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4 Easy Ways to Brand Your Music and Keep Your Fans Happy

In a digital age where music is sold through McDonald’s Big Mac specials, Starbucks promotions, online ticket sellers and iTunes, branding your music effectively is how you, the artist, will distribute your music across a digital landscape. People are emotional and if they can’t connect themselves to you through something they can associate with, it doesn’t matter how great of a performer you are or how awesome your music is or how much you tour, your fans won’t know you exist unless they know your brand.

From Cows to Digital Marketing

Back in the day, the brand was a stamp made from hot iron and it was burned into the hide of cattle so ranchers could differentiate between each other’s herds. The stamp was unique to that rancher, something that represented him or the family. No, you don’t have to burn a stamp into your fans, but the principle still applies.

To sell yourself as an artist, you must market yourself like you’d market a product. Create an emblem, a symbol, a tone of voice, a drawing or a logo that represents your music and plaster it on everything you distribute. Branding your music with your emblem lets your fans know that particular album, T-shirt or mp3 was made by you.

Be True to Yourself

A superficial façade is difficult to maintain in public and will grow old over time, just like the music. For example, if you’re not a burlesque fashionista like Lady Gaga, you’ll probably grow tired of dressing in gossip-inducing attire quickly. If you like to play your guitar in jeans, then keep wearing jeans. If you like wearing top hats, always wear a top hat on every photo you publish.

Be unique, but don’t lie to your audience. Once you’ve established your identity and your brand, trademark that brand. But also make sure no one else has a brand based on that same idea. Your brand should be you, not a glorified, fantastical version of you. What about your music is different? What emotional connection can your fans associate with you? This should be your public persona.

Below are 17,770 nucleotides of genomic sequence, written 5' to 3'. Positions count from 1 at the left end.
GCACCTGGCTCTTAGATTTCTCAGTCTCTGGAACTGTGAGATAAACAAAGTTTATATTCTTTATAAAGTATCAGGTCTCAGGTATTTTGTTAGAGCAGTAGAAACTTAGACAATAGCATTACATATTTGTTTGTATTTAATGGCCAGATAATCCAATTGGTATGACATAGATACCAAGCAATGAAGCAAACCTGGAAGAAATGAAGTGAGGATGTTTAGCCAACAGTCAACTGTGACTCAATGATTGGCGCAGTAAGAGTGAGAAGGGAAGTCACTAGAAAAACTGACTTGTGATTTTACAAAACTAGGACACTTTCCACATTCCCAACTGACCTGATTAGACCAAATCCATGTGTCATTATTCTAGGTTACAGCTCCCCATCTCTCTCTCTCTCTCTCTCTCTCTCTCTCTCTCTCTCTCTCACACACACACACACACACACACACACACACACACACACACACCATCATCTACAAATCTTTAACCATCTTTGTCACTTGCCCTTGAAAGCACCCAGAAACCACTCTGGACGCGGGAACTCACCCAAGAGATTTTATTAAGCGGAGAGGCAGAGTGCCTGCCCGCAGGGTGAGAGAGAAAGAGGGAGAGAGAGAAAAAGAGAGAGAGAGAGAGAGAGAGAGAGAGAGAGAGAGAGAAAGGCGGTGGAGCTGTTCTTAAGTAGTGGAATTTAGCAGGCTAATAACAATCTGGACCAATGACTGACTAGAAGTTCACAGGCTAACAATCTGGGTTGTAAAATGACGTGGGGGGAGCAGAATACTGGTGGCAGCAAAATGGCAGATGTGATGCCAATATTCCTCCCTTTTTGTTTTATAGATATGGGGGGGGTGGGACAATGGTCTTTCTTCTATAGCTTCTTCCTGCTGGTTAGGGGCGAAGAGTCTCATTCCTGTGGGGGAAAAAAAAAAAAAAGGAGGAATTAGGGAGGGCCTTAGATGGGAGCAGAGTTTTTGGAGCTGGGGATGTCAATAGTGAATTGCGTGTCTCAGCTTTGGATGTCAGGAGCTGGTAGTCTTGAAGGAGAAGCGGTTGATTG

Spread the Word

Now that you’re branding your music, plaster your brand everywhere you can think of: on your album cover, Facebook page, Twitter profile and blog. If you create stickers, T-shirts or other memorabilia, make sure that brand is clearly visible on every last one. Put it everywhere and don’t be afraid to flaunt it.

Promote yourself but not too shamelessly. Don’t spam your fans like a migrant worker with stripper flyers on the Vegas strip. Talk to your fans. Update them on your life. Offer a free T-shirt or sticker here and there, but always include your brand with every public interaction. Include your fans in your music and they’ll want to listen more.

Be Consistent

Now that you know who you are and you’ve plastered your brand on everything that represents your music, make sure that brand stays the same. You’re not Madonna. You can’t reinvent yourself too early in your career. It takes time to develop a brand and create brand equity (which is basically the value of your brand over time). It doesn’t happen overnight.

Think of your social media as satellites to your main page. If someone visits your Facebook, your Facebook page should be a copy of your website. For example, Beyonce has a backward B on her album art which is used in the text on her website and the backward B is also the profile picture on her Facebook page. All her sites resemble each other and you should do the same thing with your brand.

When you distribute an individual brand that is true to you and your music, people will get to know you and what your music is about. They’ll crave your music once their emotions are ignited through your brand. They will remember you and seek you out. That is how you sell tickets. If you’re patient, yet persistent and keep in contact with your fans, you will effectively brand your music while growing in popularity. So get to branding. You never know! Perhaps you’ll be the next viral sensation.

This guest post comes from Ron Caruso of Prims Marketing, a place for all your music marketing needs.


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